Definition

# rational number

A rational number is a number determined by the ratio of some integer p to some nonzero natural number q. The set of rational numbers is denoted Q, and represents the set of all possible integer-to-natural-number ratios p/q.In mathematical expressions, unknown or unspecified rational numbers are represented by lowercase, italicized letters from the late middle or end of the alphabet, especially r, s, and t, and occasionally u through z. Rational numbers are primarily of interest to theoreticians.Theoretical mathematics has potentially far-reaching applications in communications and computer science, especially in data encryption and security.

If r and t are rational numbers such that r < t, then there exists a rational number s such that r < s < t. This is true no matter how small the difference between r and t, as long as the two are not equal.In this sense, the set Q is "dense."Nevertheless, Q is a denumerable set.Denumerability refers to the fact that, even though a set might contain an infinite number of elements, and even though those elements might be "densely packed," the elements can be defined by a list that assigns them each a unique number in a sequence corresponding to the set of natural numbers N = {1, 2, 3, ...}..

For the set of natural numbers N and the set of integers Z, neither of which are "dense," denumeration lists are straightforward.For Q, it is less obvious how such a list might be constructed.An example appears below.The matrix includes all possible numbers of the form p/q, where p is an integer and q is a nonzero natural number.Every possible rational number is represented in the array.Following the pink line, think of 0 as the "first stop," 1/1 as the "second stop," -1/1 as the "third stop," 1/2 as the "fourth stop," and so on.This defines a sequential (although redundant) list of the rational numbers.There is a one-to-one correspondence between the elements of the array and the set of natural numbers N.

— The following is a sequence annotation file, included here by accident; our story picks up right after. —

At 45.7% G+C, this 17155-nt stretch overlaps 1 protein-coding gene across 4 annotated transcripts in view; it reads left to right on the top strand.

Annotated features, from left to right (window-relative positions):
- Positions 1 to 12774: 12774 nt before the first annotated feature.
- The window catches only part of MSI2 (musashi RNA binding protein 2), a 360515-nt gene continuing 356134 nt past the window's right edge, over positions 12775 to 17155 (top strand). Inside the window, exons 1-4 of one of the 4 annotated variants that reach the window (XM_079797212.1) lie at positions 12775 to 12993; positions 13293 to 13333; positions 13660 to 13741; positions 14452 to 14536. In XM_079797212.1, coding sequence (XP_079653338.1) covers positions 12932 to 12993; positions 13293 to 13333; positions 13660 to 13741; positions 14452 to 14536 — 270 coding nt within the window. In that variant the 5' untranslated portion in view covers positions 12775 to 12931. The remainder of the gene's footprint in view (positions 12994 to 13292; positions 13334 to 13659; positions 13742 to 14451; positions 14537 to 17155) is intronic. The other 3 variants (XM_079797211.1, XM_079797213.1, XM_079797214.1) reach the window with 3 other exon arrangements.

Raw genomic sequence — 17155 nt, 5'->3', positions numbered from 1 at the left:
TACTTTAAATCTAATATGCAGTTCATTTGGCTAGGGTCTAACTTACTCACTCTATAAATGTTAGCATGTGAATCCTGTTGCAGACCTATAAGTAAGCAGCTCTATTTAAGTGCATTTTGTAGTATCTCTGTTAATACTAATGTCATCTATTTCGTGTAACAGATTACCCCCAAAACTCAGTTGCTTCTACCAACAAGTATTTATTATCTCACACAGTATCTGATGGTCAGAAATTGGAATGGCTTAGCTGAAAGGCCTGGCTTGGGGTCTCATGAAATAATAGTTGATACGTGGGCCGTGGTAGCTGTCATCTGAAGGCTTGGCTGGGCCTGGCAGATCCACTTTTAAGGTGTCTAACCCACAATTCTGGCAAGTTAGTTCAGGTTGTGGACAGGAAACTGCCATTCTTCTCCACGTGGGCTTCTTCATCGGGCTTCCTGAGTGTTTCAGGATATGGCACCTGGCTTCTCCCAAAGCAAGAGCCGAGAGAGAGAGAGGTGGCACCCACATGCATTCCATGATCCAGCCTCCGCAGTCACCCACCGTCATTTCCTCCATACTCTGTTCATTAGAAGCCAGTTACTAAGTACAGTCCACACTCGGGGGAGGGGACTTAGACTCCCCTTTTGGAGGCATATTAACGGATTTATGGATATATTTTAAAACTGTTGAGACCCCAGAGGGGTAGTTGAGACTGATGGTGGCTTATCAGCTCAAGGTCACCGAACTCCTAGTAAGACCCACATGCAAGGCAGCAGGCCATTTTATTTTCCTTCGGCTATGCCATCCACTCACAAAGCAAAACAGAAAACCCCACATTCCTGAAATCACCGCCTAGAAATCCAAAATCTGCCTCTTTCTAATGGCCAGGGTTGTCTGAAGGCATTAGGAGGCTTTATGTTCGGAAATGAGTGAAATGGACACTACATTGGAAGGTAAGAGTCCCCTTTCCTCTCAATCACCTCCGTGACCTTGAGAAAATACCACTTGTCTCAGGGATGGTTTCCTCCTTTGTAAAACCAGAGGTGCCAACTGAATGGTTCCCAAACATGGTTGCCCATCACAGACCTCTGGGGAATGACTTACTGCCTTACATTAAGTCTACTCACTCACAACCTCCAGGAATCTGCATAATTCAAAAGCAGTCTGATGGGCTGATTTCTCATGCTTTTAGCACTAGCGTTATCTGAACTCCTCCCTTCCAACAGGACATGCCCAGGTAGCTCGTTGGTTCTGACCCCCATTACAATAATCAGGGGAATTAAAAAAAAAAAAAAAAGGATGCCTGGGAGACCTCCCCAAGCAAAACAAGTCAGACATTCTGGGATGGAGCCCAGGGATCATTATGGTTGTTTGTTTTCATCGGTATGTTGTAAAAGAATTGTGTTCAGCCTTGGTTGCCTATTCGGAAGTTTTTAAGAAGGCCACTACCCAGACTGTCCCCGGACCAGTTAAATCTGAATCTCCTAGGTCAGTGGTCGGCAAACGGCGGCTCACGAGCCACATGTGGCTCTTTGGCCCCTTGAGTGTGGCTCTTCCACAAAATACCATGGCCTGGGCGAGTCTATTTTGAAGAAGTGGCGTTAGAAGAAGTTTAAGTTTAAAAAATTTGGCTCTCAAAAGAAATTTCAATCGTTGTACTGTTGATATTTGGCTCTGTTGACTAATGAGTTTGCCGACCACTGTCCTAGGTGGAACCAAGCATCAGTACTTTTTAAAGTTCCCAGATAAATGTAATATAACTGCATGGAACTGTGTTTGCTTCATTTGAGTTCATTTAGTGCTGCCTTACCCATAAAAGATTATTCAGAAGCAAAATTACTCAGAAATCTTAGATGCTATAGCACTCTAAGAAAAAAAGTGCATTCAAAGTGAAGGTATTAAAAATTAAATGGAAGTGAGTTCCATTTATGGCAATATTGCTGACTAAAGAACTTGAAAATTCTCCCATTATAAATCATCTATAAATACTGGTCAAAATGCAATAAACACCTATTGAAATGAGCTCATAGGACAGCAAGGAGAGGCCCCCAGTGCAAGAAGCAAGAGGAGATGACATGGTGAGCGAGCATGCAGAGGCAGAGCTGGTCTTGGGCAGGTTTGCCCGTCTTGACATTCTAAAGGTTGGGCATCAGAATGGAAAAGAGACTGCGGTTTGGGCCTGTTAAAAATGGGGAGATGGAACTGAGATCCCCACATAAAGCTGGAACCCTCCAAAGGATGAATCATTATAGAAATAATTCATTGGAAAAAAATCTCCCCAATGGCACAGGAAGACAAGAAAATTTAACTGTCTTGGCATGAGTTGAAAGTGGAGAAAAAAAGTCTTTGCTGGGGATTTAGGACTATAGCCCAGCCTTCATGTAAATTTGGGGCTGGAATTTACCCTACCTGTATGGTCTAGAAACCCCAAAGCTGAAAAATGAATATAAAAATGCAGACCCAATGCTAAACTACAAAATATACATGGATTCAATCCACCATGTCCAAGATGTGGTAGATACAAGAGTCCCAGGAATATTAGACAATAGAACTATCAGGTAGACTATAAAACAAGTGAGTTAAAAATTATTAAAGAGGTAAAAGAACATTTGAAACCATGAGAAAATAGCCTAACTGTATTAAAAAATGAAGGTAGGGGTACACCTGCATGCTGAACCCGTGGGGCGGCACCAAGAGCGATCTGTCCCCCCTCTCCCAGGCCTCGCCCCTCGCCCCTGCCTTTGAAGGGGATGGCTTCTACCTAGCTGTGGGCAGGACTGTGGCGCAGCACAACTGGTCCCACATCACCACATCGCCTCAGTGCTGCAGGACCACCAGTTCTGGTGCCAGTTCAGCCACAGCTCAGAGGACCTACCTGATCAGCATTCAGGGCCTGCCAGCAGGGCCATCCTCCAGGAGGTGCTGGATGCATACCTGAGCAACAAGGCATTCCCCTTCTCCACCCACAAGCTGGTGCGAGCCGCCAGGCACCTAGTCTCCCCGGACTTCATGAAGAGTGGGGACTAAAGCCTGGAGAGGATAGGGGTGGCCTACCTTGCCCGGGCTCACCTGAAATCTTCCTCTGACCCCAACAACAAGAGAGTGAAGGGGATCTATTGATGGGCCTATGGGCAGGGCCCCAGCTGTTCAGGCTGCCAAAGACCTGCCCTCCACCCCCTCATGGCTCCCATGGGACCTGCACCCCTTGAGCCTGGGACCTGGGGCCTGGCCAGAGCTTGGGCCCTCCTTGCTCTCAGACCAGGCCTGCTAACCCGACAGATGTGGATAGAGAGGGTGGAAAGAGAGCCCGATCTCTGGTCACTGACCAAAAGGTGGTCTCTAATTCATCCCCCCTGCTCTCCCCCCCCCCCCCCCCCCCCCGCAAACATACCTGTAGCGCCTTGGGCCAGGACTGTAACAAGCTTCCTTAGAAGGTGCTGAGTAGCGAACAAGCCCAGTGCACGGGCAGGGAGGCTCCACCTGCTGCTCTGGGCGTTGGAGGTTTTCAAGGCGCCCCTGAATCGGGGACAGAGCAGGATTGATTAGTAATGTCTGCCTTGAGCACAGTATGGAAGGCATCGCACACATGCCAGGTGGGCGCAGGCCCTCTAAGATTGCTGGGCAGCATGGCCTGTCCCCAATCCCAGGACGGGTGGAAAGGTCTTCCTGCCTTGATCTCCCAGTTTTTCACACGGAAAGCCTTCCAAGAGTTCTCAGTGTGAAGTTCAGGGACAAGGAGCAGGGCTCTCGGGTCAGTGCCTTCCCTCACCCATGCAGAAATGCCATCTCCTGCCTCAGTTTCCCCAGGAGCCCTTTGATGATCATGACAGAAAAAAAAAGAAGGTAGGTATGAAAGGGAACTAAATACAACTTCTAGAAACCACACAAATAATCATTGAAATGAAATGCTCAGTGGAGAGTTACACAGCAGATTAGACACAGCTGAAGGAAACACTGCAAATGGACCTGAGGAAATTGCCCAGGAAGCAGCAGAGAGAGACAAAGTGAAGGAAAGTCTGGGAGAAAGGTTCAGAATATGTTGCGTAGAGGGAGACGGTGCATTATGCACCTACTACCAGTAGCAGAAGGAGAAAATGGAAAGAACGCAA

To demonstrate a true one-to-one correspondence between Q and N, a modification must be added to the algorithm shown in the illustration.Some of the elements in the matrix are repetitions of previous numerical values.For example, 2/4 = 3/6 = 4/8 = 5/10, and so on.These redundancies can be eliminated by imposing the constraint, "If a number represents a value previously encountered, skip over it."In this manner, it can be rigorously proven that the set Q has exactly the same number of elements as the set N.Some people find this hard to believe, but the logic is sound.

In contrast to the natural numbers, integers, and rational numbers, the sets of irrational numbers, real numbers, imaginary numbers, and complex numbers are non-denumerable. They have cardinality greater than that of the set N.This leads to the conclusion that some "infinities" are larger than others!

This was last updated in September 2005
Posted by: Margaret Rouse

Register now to receive SearchCIO-MidMarket.com-related news, tips and more, delivered to your inbox.
By submitting you agree to receive email from TechTarget and its partners. If you reside outside of the United States, you consent to having your personal data transferred to and processed in the United States. Privacy

#### More News and Tutorials

• ##### Remote backup can ease network disaster recovery

Backing up to local disk or tape can protect against the accidental destruction of a file but will do nothing to protect you when your facility suffers fire or flooding. Remote backup provides a better solution. This tip looks at two possibilities for remote backup: Choosing an outsourced remote backup service, or using software to do your own backups to an offsite facility.

• ##### VoIP now part of phishing attacks

Learn how attackers are using the widespread deployment of low-cost VoIP to leverage phishing attacks.

• ##### VoIP privacy on the WAN

Is the government listening to your VoIP traffic? Can other companies spy on your WAN? It may sound like a paranoid conspiracy theory, but it's not that far out, technologically speaking. In this tip, Tom Lancaster looks at just how exposed your WAN traffic may be.